While the impact of force majeure events can be significant, it is important to remember that they are often beyond our control. By understanding what force majeure is and how it can impact us, we can be better prepared to deal with the consequences.”
When is Force Majeure Applicable?
Force majeure is a legal doctrine that excuses parties from performing contractual obligations when extraordinary events beyond their control make it impossible or impractical to do so. The purpose of this doctrine is to prevent one party from being unfairly penalized for something that is out of their control.
There are two types of events that can trigger a force majeure clause: unforeseeable events and foreseeable but insurmountable events. Unforeseeable events are ones that could not have been reasonably anticipated, such as natural disasters, wars, or terrorist attacks. Foreseeable but insurmountable events are ones that were anticipated but still could not be avoided, such as supplier shortages or strikes.
Force majeure clauses typically list specific events that will excuse performance, as well as the length of time that performance can be delayed. Some clauses also include steps that the parties must take to mitigate the effects of the event. For example, a force majeure clause might require a party to notify the other party within a certain number of days after learning of the event and to take reasonable steps to resume performance.
If a force majeure event occurs, the first thing that parties should do is check the language of their contract to see if it includes a force majeure clause. If it does, they should review the clause carefully to determine whether the event excuse performance and, if so, for how long. If there is no force majeure clause or the event is
How to Draft a Force Majeure Provision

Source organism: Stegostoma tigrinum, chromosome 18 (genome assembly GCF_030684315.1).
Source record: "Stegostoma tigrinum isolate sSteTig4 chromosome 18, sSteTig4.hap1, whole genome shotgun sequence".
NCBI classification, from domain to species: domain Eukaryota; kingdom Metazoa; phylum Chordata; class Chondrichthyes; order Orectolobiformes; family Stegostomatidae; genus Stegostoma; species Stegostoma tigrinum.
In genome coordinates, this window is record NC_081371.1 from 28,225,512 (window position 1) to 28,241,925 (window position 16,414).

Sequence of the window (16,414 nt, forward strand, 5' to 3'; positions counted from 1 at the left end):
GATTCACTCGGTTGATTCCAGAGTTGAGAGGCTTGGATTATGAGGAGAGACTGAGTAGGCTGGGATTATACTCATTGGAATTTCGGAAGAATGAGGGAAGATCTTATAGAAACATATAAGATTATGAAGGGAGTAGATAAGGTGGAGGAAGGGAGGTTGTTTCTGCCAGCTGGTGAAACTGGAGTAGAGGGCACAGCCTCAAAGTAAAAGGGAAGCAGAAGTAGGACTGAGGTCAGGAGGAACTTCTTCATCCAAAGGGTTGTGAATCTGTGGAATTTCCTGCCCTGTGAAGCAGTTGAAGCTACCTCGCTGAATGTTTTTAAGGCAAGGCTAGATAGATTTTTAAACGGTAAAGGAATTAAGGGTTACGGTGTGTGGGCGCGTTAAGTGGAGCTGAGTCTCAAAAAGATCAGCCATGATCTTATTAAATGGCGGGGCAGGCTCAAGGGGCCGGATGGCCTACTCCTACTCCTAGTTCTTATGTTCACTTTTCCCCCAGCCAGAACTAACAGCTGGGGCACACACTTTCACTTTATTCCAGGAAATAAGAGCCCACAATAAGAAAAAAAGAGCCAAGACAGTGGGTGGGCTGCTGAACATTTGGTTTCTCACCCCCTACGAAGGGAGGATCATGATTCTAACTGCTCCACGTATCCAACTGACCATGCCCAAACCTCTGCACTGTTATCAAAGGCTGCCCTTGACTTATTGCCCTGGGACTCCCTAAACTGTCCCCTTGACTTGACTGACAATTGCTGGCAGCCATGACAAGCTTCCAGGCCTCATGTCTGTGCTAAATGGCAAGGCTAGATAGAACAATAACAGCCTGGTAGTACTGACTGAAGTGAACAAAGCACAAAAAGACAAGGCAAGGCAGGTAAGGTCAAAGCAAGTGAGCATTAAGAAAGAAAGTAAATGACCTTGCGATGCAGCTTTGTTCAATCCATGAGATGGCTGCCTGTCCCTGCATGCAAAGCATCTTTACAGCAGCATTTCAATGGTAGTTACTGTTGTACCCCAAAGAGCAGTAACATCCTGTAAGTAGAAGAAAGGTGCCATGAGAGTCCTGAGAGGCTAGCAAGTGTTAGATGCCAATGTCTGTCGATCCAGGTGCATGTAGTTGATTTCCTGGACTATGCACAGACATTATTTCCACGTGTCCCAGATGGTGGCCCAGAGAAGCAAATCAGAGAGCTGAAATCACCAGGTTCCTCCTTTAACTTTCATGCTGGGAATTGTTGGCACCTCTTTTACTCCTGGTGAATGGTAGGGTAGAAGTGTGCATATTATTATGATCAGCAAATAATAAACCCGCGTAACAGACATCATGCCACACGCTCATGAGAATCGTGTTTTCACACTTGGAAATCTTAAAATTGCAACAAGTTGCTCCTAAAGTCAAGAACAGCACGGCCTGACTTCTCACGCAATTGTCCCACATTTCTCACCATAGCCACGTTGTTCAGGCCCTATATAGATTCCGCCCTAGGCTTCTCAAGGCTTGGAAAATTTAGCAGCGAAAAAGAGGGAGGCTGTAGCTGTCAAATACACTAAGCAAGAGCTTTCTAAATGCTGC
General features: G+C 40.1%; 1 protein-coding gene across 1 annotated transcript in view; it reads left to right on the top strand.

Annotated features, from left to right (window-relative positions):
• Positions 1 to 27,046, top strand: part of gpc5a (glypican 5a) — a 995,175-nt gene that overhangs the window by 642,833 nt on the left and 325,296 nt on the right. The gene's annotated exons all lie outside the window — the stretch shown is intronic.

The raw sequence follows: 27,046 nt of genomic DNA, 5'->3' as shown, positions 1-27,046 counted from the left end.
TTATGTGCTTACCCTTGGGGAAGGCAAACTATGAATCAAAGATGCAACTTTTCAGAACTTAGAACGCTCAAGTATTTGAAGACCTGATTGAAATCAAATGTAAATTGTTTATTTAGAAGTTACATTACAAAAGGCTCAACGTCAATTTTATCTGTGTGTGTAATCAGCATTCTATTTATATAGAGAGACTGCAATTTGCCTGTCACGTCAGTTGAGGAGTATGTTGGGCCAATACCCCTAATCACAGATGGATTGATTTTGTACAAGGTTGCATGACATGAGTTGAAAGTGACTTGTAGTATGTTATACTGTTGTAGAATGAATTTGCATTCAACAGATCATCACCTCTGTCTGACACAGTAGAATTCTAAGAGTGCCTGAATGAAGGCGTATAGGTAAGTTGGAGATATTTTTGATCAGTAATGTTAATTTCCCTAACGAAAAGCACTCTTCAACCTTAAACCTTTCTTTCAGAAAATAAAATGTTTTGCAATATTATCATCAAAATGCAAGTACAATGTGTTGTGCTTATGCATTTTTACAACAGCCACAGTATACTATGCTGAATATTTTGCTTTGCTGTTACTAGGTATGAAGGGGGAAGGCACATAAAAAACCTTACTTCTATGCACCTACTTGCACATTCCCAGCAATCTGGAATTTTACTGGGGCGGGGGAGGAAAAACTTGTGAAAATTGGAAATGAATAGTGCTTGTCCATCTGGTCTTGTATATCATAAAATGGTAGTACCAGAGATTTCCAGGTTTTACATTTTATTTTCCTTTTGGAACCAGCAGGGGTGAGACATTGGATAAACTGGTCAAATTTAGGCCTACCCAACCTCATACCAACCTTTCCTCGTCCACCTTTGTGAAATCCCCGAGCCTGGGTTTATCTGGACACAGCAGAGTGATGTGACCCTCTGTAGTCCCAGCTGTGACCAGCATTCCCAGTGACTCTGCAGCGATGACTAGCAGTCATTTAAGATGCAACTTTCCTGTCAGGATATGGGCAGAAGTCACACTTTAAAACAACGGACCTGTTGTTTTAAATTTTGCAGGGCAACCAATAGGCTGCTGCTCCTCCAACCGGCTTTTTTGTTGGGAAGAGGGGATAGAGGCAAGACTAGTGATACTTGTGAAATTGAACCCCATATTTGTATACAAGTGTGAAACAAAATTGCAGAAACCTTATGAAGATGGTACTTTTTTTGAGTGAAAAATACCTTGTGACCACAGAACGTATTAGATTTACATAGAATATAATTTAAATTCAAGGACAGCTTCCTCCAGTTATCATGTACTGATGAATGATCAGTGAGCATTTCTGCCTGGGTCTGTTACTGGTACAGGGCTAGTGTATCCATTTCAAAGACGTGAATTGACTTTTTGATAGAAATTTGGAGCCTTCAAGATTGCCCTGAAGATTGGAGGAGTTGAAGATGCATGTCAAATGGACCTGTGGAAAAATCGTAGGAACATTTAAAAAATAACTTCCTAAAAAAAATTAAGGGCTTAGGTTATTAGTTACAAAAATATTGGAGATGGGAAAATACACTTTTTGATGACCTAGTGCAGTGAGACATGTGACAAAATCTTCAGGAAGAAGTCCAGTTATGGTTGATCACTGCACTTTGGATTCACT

When it comes to drafting a force majeure provision, there are a few key things to keep in mind. First and foremost, the provision should be clear and concise. It should also be tailored to the specific contract and situation at hand.
There are a few different ways to draft a force majeure provision. One approach is to list out specific events that would trigger the clause, such as war, natural disasters, or terrorist attacks. Another approach is to simply state that any event beyond the parties’ control that prevents performance under the contract will trigger the clause.
Whichever approach you take, it’s important to make sure that the provision is airtight. This means ensuring that there are no loopholes that could be exploited by either party. If you have any doubts about whether your provision is strong enough, it’s always best to consult with an attorney before signing on the dotted line.
A force majeure event is an unforeseeable, external event that prevents a party from fulfilling its obligations under a contract. Force majeure events can include things like natural disasters, terrorist attacks, and pandemics. While contracts typically contain provisions for how to deal with force majeure events, it’s important to consult with an attorney if you’re unsure about how to proceed.